Cover image for The Political Thought of Jacques Rancière: Creating Equality By Todd May

The Political Thought of Jacques Rancière

Creating Equality

Todd May

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$113.95 | Hardcover Edition
ISBN: 978-0-271-03449-2

$41.95 | Paperback Edition
ISBN: 978-0-271-03450-8

224 pages
6.125" × 9.25"
2008
Co-published with Edinburgh University Press

The Political Thought of Jacques Rancière

Creating Equality

Todd May

“May’s is the first book-length study of one of contemporary Europe’s most important thinkers, but more than this, it is also a radical engagement with some of the fundamental questions raised by political philosophy today.”

 

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This book examines the political perspective of French thinker and historian Jacques Rancière. Rancière argues that a democratic politics emerges out of people’s acting under the presupposition of their own equality with those better situated in the social hierarchy. Todd May examines and extends this presupposition, offering a normative framework for understanding it, placing it in the current political context, and showing how it challenges traditional political philosophy and opens up neglected political paths. He demonstrates that the presupposition of equality orients political action around those who act on their own behalf—and those who act in solidarity with them—rather than, as with the political theories of John Rawls, Robert Nozick, and Amartya Sen, those who distribute the social goods. As May argues, Rancière’s view offers both hope and perspective for those who seek to think about and engage in progressive political action.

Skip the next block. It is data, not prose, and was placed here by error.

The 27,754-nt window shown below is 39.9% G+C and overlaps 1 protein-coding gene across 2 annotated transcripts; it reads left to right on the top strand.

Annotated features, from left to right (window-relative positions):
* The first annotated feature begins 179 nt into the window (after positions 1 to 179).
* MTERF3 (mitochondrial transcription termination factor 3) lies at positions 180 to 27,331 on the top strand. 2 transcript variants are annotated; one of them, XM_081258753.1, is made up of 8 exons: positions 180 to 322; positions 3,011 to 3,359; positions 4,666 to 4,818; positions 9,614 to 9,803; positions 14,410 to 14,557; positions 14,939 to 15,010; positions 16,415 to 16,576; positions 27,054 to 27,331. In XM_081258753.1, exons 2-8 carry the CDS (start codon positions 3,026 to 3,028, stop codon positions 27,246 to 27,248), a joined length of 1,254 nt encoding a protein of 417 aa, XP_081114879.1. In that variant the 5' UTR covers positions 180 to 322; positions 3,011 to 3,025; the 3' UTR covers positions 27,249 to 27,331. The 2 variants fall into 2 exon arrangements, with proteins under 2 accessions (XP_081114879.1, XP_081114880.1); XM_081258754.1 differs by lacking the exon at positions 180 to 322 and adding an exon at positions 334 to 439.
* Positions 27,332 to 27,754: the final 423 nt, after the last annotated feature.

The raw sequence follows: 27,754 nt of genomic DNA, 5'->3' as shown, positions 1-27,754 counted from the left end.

“May’s is the first book-length study of one of contemporary Europe’s most important thinkers, but more than this, it is also a radical engagement with some of the fundamental questions raised by political philosophy today.”

Todd May is Professor of Philosophy at Clemson University. He is the author of five previous books published by Penn State Press: Between Genealogy and Epistemology: Psychology, Politics, and Knowledge in the Thought of Michel Foucault (1993); The Political Philosophy of Post-Structuralist Anarchism (1994); The Moral Theory of Poststructuralism (1995); Reconsidering Difference: Nancy, Derrida, Levinas, Deleuze (1997); and Our Practices, Our Selves: Or, What It Means To Be Human (2001).

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